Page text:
Consumer demand for product transparency has skyrocketed during the past few years, driven largely by interest in better-for-you ingredients and a fear of artificial additives. But as food and beverage manufacturers scramble to add more label claims to their product packaging, it has resulted in one unexpected problem: Shopper confusion.
When the Food and Drug Administration proposed a 2020 compliance date for the new Nutrition Facts label last month, some manufacturers breathed a sigh of relief, knowing they had extra time to get their products ready.
Food makers are racing to find acceptable alternatives to sugar. But it’s hard to replace a taste that so many Americans have grown to love.
Traditional sweeteners—from sucrose, or table sugar, to high-fructose corn syrup—are an increasing concern to consumers and lawmakers, who see them as a key culprit in America’s obesity and diabetes epidemic.
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5. Label Insight: Peter Kimes, Inter-Departmental Intern
What a cross-departmental internship looks like: "My role at Label Insight was based mostly in the customer success and finance departments. On the finance side, I was working primarily on projects to examine spending, revenue projection, and day-to-day expense reports. For customer success I was able to work on reviewing various client contracts, put together training decks, and help implement our brand new CRM tool. I also had a great time helping out in marketing; there was always something new and fun to learn about."
Grass Roots Farmers' Cooperative in Clinton consider so-called locavores and farm-to-table chefs who want assurance their meat is raised organically their target demographic, and they're turning to the emerging information system blockchain technology for its ease and thoroughness of reporting.
- An online Reuters/Ipsos poll released this week revealed that 84% of adults think the government should require nutrition information labels on packaged food sold in grocery stores — and 64% want the same requirements for restaurants. Only 13% said they always read the labels when deciding whether to buy a product.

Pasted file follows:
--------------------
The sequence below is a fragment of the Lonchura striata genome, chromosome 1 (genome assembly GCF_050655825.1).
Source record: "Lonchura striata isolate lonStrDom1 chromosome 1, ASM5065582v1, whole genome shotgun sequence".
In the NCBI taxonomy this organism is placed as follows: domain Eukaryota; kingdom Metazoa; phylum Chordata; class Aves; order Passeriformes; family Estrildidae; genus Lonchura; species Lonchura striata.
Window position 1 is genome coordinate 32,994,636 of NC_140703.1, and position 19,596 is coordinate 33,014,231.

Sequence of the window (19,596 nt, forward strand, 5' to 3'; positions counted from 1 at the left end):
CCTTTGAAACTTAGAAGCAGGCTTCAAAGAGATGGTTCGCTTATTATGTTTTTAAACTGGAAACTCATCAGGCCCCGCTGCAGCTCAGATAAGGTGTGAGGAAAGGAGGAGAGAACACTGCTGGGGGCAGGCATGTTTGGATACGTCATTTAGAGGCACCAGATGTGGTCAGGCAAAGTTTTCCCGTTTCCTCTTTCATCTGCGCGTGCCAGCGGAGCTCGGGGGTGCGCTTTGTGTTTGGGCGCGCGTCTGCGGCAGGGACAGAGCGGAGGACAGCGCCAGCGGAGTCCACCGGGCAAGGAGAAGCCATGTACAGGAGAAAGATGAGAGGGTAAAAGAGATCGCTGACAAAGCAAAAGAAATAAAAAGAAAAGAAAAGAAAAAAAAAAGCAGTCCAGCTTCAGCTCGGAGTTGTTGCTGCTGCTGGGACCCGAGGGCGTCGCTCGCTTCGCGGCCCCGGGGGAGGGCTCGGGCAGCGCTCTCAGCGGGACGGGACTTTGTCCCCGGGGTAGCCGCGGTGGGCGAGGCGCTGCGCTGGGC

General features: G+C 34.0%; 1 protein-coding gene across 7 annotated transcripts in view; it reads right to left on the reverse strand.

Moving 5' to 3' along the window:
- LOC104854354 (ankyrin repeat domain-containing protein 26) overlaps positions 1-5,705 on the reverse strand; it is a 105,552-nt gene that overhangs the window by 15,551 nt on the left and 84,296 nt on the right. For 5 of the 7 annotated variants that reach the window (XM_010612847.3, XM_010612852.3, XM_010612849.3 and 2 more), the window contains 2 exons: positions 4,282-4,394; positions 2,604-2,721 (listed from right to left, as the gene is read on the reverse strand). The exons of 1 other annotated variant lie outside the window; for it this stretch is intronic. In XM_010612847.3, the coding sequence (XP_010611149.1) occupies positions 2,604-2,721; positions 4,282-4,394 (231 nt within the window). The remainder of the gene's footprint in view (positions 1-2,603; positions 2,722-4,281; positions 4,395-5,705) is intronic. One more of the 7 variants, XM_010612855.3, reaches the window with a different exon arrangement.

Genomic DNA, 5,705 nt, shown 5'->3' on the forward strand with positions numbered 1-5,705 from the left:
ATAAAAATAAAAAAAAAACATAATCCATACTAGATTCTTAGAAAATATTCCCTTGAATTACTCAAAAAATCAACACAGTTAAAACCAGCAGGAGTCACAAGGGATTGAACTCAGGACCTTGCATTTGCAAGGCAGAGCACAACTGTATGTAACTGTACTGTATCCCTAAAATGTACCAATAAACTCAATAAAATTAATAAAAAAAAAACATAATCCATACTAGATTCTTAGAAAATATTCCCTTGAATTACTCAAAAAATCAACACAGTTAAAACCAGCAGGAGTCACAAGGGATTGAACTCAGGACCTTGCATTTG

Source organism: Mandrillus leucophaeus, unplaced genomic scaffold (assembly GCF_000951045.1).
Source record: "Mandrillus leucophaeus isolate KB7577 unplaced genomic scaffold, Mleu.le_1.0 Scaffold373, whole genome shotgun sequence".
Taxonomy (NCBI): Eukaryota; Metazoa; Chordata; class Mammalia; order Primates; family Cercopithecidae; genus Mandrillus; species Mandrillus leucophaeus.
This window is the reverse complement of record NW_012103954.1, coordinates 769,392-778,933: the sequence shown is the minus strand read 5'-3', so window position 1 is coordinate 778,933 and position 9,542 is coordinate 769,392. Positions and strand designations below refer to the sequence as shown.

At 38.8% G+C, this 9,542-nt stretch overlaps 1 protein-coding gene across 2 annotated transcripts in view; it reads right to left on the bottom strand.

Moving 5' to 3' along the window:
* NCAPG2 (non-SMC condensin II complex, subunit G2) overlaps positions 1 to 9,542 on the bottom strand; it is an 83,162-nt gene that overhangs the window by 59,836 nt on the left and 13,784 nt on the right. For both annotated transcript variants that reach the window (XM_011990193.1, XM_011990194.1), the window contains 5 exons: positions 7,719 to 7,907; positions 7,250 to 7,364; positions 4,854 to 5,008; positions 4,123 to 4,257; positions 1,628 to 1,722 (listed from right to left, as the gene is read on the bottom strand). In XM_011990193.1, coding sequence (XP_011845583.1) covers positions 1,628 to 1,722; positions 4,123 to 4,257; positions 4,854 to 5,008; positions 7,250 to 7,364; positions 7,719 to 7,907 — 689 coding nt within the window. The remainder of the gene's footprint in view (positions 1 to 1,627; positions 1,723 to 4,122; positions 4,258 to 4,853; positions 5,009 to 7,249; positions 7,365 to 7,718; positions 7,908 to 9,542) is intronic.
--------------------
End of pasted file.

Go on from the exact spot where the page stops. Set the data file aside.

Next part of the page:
- More than three out of five said they use the labels to find out about sugar, calories, salt and fat content in packaged food.
- Fewer than half said they would be willing to pay more for foods that are organic, grass-fed or contain no added sugars or genetically engineered ingredients. However, 57% said they would consider paying more for locally grown food. The Reuters/Ipsos poll was taken from July 8-17 by 3,024 U.S. adults.
Now that lazy summer beach days are gradually turning into cozy fireside nap times, the season’s favorite foods get a radical makeover.
In Chicago, you might think of warm “comfort foods” — pizza, gyros, pulled pork, macaroni-and-cheese and hot apple cider — as the season’s foods and drink of choice. While that might make you salivate, it can also contribute to feeling sluggish, tired and just plain lousy.
Yes, some consumers are clamoring for cold-pressed beet juice and quinoa chips. But that doesn’t mean they don’t also want Red 40, Blue 1 and Yellow 6.
Transparency has been, and continues to be, a hot topic in the fragrance industry.
For this reason, the Research Institute for Fragrance Materials' (RIFM) annual meeting in Weehawken, New Jersey provided an update on the safety assessment program and shed some light on ingredient transparency initiatives with a talk by member company SC Johnson.
By Kira Karapetian, Vice President of Marketing, Label Insight
The modern consumer is tech-savvy, health, environmentally and socially conscious, and connected to countless, intersecting online communities sharing information in real-time. At the same time, consumers are increasingly making purchases based on their health and wellness goals, looking to purchase items that contribute to a healthier lifestyle.